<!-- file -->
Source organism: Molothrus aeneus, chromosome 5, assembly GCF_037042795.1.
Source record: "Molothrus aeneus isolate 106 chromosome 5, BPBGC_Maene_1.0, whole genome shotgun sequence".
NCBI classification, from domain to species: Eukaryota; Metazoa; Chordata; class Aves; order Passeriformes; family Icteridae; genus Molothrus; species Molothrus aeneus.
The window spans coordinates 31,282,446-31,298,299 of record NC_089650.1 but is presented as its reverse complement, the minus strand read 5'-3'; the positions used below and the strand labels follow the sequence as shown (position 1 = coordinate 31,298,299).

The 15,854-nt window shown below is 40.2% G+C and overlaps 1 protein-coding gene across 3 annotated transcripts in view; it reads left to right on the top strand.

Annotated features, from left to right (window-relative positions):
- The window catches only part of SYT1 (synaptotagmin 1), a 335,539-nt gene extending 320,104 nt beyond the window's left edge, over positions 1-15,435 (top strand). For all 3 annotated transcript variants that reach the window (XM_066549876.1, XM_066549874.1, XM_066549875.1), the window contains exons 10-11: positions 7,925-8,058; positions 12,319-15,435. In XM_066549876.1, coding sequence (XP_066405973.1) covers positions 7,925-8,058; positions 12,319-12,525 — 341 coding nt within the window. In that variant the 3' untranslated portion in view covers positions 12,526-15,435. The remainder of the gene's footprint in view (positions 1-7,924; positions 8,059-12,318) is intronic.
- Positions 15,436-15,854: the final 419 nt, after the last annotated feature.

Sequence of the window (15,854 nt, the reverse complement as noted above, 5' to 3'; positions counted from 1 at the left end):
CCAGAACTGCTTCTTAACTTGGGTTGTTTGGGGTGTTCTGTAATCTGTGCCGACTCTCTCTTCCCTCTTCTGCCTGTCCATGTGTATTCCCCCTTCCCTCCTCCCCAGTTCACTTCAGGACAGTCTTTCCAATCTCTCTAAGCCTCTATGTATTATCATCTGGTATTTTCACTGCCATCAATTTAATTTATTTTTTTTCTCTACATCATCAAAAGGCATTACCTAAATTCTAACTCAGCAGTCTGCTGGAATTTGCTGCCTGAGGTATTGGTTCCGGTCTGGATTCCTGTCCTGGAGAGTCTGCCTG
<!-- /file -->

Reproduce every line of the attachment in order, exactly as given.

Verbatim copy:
Source organism: Molothrus aeneus, chromosome 5, assembly GCF_037042795.1.
Source record: "Molothrus aeneus isolate 106 chromosome 5, BPBGC_Maene_1.0, whole genome shotgun sequence".
NCBI classification, from domain to species: Eukaryota; Metazoa; Chordata; class Aves; order Passeriformes; family Icteridae; genus Molothrus; species Molothrus aeneus.
The window spans coordinates 31,282,446-31,298,299 of record NC_089650.1 but is presented as its reverse complement, the minus strand read 5'-3'; the positions used below and the strand labels follow the sequence as shown (position 1 = coordinate 31,298,299).

The 15,854-nt window shown below is 40.2% G+C and overlaps 1 protein-coding gene across 3 annotated transcripts in view; it reads left to right on the top strand.

Annotated features, from left to right (window-relative positions):
- The window catches only part of SYT1 (synaptotagmin 1), a 335,539-nt gene extending 320,104 nt beyond the window's left edge, over positions 1-15,435 (top strand). For all 3 annotated transcript variants that reach the window (XM_066549876.1, XM_066549874.1, XM_066549875.1), the window contains exons 10-11: positions 7,925-8,058; positions 12,319-15,435. In XM_066549876.1, coding sequence (XP_066405973.1) covers positions 7,925-8,058; positions 12,319-12,525 — 341 coding nt within the window. In that variant the 3' untranslated portion in view covers positions 12,526-15,435. The remainder of the gene's footprint in view (positions 1-7,924; positions 8,059-12,318) is intronic.
- Positions 15,436-15,854: the final 419 nt, after the last annotated feature.

Sequence of the window (15,854 nt, the reverse complement as noted above, 5' to 3'; positions counted from 1 at the left end):
CCAGAACTGCTTCTTAACTTGGGTTGTTTGGGGTGTTCTGTAATCTGTGCCGACTCTCTCTTCCCTCTTCTGCCTGTCCATGTGTATTCCCCCTTCCCTCCTCCCCAGTTCACTTCAGGACAGTCTTTCCAATCTCTCTAAGCCTCTATGTATTATCATCTGGTATTTTCACTGCCATCAATTTAATTTATTTTTTTTCTCTACATCATCAAAAGGCATTACCTAAATTCTAACTCAGCAGTCTGCTGGAATTTGCTGCCTGAGGTATTGGTTCCGGTCTGGATTCCTGTCCTGGAGAGTCTGCCTG